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Act III, Scene 6
This short scene takes place at the palace at Forres, but its purpose is to give the audience information on the state of affairs outside the palace walls. The noble Lennox is conversing with an unnamed lord (a representation of all of the unnamed Scottish citizens) and states that as of late "things have been strangely borne." It is still generally believed that Malcolm and Donaldbain murdered Duncan, their father. In a like manner it is believed that Fleance killed Banquo since he also has fled.
Lennox, who speaks in a sarcastic tone, is not certain that Malcolm, Donaldbain, and Fleance are murderers. Their relative crimes are pinned on them because they have fled the country, but why wouldn't they flee to save their own lives in the face of imminent danger. Lennox also questions Macbeth's motives in killing Duncan's accused chamberlains, "for 'twould have angered any heart alive to hear the men (Duncan's servants) deny it (the murder)." Furthermore, Lennox doubts that drunken men could truly have committed the brutal execution. Lennox is also fearful for Malcolm, Donaldbain, and Fleance, for he believes that if Macbeth has the chance, he will kill them.
Lennox then changes the subject to Macduff, who he has heard lives in Macbeth's disgrace for missing the royal banquet. He asks the other lord if he knows the whereabouts of Macduff. The lord explains that he has gone to England to petition the "holy king" and to visit with Malcolm, the rightful heir to the Scottish throne. Malcolm, since his flight, has been living in the English court and is treated with grace by King Edward. Macduff is there to convince Edward to help in an insurrection against Macbeth, who has become a tyrant king that the citizens greatly fear. Macduff particularly wants the aid of the warlike Siward and his strong men of Northumberland. The lord then reports that Macbeth has heard about Macduff's petition to the English King and is preparing for war. He also tells how Macbeth sent for Macduff, but the nobleman curtly replied to the king, "Sir, not I." Lennox closes the scene by asking "Some holy angel (to) fly to the court of England....that a swift blessing may soon return to this our suffering country under a hand accursed!" Macbeth, obviously, is not a popular king! He has reigned for a short period of time, but his evil has already inflicted the land.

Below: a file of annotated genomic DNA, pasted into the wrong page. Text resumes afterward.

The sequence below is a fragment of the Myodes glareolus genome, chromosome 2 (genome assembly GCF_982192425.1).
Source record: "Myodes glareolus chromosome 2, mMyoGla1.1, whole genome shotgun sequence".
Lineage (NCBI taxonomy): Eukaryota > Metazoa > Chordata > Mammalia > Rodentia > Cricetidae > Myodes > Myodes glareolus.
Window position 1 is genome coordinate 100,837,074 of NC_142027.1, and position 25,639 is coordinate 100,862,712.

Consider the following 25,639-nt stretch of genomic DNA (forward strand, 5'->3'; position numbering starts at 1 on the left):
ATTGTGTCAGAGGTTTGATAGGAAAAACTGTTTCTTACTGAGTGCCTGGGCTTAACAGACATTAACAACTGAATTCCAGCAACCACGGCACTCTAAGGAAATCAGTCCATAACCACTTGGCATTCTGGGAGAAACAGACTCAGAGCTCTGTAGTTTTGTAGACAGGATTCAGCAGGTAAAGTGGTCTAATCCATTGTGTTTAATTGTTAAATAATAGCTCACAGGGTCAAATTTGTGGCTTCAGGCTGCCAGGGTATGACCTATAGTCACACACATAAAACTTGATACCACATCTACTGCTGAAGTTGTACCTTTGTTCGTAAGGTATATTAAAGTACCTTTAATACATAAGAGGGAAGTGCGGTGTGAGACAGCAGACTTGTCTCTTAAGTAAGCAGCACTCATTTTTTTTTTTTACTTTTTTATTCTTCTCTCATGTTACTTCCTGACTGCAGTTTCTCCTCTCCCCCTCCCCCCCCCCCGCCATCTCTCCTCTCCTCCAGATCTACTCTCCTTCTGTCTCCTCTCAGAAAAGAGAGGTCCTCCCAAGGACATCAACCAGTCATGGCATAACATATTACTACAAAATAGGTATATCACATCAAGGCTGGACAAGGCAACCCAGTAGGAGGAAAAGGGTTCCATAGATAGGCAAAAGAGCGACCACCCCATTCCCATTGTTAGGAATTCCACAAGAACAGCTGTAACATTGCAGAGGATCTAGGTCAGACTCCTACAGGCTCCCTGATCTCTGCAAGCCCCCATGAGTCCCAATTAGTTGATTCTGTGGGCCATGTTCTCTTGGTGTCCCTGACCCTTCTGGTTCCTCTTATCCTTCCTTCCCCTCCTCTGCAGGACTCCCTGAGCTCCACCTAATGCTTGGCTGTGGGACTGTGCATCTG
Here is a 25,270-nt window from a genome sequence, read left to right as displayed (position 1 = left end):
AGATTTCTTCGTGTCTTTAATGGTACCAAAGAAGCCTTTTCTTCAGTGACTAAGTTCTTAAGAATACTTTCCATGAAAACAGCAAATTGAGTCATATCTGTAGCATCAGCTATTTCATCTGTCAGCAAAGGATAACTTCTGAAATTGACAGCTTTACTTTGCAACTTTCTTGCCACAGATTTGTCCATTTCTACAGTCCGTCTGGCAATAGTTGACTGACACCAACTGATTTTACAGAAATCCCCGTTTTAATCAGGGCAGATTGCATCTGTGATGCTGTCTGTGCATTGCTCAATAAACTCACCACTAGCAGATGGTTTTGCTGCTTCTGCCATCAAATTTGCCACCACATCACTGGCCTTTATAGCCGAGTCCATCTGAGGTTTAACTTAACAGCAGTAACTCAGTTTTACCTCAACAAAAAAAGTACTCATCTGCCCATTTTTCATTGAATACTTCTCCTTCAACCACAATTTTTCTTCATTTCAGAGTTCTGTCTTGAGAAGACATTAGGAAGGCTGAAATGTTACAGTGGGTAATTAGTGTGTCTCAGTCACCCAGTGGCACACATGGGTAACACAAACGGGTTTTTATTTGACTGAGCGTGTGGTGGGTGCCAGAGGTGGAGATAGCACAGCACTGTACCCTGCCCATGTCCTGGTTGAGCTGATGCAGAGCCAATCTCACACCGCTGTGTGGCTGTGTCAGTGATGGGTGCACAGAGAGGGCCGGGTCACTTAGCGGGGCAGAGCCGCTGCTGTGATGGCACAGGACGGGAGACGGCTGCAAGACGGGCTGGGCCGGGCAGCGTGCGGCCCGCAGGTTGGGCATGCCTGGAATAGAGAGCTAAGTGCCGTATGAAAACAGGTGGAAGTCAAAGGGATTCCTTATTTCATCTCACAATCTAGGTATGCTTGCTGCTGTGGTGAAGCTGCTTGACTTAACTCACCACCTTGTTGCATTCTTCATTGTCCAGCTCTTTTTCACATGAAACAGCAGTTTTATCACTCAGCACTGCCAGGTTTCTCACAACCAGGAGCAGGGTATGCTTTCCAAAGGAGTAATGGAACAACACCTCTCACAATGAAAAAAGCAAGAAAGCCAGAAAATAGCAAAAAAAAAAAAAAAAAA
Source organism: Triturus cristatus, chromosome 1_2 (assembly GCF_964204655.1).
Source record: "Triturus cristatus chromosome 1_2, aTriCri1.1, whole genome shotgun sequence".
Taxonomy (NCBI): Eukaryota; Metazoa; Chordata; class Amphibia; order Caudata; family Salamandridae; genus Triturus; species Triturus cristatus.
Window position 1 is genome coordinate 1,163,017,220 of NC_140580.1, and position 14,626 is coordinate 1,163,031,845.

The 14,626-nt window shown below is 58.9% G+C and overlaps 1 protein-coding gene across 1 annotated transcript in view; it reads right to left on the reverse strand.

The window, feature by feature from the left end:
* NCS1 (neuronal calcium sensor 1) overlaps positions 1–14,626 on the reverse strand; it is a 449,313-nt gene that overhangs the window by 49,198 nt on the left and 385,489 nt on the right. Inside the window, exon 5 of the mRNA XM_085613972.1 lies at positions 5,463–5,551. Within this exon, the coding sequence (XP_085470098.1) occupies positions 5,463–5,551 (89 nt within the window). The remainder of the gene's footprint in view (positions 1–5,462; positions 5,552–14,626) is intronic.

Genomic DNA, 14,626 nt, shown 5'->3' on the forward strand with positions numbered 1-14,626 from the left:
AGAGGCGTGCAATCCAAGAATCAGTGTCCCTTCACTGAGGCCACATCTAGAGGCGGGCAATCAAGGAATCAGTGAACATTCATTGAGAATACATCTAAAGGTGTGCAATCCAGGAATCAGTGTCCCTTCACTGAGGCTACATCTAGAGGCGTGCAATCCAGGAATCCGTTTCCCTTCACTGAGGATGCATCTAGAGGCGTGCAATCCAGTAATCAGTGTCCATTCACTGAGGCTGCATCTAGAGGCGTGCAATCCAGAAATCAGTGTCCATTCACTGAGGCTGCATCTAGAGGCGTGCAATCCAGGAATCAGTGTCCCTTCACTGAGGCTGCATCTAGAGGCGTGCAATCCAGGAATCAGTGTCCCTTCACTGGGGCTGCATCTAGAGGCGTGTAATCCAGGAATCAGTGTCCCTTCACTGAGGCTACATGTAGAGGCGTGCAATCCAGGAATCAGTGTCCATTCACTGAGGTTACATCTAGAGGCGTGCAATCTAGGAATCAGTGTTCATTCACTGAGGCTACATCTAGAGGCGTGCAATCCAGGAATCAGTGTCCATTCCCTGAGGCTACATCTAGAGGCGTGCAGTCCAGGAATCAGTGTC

This scene shows into what disfavor Macbeth has quickly fallen with his nobles. It is significant to note that both Lennox and the lord no longer refer to Macbeth as king, but as "tyrant". They also describe the state of affairs as "suffering under a hand accursed." The Scottish citizens long for a less chaotic time where they can safely entertain guests, sleep peacefully, honor a true king, and live without the fear of bloody knives. Macduff, who has already been identified in the banquet scene as the new thorn in Macbeth's side, has gone to seek the help of the English King in order to reestablish order in Scotland. Macbeth has heard of Macduff's actions and called the noble to him. But Macduff has brazenly refused the king. The audience can easily imagine what the news of Macduff is doing to Macbeth's paranoia. He is obviously pushed to the limit, for the unnamed lord reveals that "the tyrant" is preparing for war.
It is significant to note that as Macbeth is falling rapidly into individual chaos, he is inflicting that same chaos in the country. To show the parallels between the two, Shakespeare develops several scenes, such as this one, to inform the audience of the growing public revulsion to Macbeth. It is also important to note the speed at which this is all happening. Things are falling apart at an unbelievable pace. Fortunately, Lennox is aware of the time factor and prays for a "swift blessing" for Scotland. It will take divine intervention to return this evil chaos to normalcy!